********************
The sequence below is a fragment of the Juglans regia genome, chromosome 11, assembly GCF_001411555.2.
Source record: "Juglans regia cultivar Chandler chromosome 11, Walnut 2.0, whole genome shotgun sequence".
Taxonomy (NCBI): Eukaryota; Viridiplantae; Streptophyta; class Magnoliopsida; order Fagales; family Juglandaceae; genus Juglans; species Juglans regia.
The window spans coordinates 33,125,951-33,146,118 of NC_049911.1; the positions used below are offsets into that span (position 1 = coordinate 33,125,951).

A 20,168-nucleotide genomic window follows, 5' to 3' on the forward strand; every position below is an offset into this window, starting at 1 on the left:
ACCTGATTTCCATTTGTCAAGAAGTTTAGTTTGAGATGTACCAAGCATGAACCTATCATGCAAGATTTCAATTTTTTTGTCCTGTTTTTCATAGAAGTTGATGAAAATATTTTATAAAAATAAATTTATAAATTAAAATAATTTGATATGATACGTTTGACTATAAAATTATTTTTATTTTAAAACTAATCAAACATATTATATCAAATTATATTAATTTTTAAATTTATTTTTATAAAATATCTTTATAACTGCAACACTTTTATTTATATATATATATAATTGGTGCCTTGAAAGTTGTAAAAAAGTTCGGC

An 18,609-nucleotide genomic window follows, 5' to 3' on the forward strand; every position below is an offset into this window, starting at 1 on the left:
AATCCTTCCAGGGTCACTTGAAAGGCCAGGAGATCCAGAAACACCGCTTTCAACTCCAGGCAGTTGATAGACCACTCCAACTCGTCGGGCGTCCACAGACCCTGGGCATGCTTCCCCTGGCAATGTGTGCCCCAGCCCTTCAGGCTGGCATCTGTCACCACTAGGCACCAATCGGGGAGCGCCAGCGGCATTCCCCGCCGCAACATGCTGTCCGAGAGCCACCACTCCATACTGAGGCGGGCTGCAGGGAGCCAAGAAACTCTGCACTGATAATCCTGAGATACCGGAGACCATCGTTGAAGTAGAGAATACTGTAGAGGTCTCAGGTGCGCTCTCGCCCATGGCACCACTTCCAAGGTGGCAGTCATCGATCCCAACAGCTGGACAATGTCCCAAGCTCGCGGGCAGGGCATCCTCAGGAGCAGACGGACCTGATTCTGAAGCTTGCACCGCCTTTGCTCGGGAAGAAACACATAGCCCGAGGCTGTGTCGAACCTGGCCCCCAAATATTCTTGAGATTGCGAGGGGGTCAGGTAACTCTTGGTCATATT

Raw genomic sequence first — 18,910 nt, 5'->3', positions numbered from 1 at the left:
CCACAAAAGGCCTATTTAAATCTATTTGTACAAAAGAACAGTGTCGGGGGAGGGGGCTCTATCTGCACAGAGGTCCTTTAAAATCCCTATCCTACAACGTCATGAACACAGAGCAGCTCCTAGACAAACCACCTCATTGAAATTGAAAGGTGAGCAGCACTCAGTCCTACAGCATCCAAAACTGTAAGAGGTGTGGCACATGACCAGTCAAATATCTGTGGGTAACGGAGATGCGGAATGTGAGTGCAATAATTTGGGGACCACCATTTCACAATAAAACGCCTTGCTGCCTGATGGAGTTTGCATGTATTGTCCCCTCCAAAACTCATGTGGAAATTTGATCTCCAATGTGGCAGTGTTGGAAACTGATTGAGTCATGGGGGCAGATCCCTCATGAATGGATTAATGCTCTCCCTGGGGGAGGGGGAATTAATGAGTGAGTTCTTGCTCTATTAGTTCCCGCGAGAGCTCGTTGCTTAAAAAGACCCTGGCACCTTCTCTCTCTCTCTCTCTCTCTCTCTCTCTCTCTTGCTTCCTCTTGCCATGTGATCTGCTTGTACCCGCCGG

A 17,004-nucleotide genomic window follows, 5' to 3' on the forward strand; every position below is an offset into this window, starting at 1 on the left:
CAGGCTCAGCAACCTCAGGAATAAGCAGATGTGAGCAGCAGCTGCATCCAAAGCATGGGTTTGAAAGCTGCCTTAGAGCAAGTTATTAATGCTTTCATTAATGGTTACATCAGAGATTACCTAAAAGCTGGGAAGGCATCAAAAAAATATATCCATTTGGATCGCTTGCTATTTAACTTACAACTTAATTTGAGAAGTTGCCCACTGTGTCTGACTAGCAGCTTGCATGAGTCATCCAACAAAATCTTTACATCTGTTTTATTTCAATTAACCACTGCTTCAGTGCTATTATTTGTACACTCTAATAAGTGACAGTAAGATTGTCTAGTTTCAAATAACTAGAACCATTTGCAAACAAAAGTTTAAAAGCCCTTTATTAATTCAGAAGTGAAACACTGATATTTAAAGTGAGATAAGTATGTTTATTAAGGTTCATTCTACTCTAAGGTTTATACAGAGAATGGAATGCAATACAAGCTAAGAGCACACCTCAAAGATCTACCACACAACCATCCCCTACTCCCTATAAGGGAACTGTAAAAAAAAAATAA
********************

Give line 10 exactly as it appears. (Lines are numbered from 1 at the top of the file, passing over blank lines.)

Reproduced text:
CCACAAAAGGCCTATTTAAATCTATTTGTACAAAAGAACAGTGTCGGGGGAGGGGGCTCTATCTGCACAGAGGTCCTTTAAAATCCCTATCCTACAACGTCATGAACACAGAGCAGCTCCTAGACAAACCACCTCATTGAAATTGAAAGGTGAGCAGCACTCAGTCCTACAGCATCCAAAACTGTAAGAGGTGTGGCACATGACCAGTCAAATATCTGTGGGTAACGGAGATGCGGAATGTGAGTGCAATAATTTGGGGACCACCATTTCACAATAAAACGCCTTGCTGCCTGATGGAGTTTGCATGTATTGTCCCCTCCAAAACTCATGTGGAAATTTGATCTCCAATGTGGCAGTGTTGGAAACTGATTGAGTCATGGGGGCAGATCCCTCATGAATGGATTAATGCTCTCCCTGGGGGAGGGGGAATTAATGAGTGAGTTCTTGCTCTATTAGTTCCCGCGAGAGCTCGTTGCTTAAAAAGACCCTGGCACCTTCTCTCTCTCTCTCTCTCTCTCTCTCTCTCTCTTGCTTCCTCTTGCCATGTGATCTGCTTGTACCCGCCGG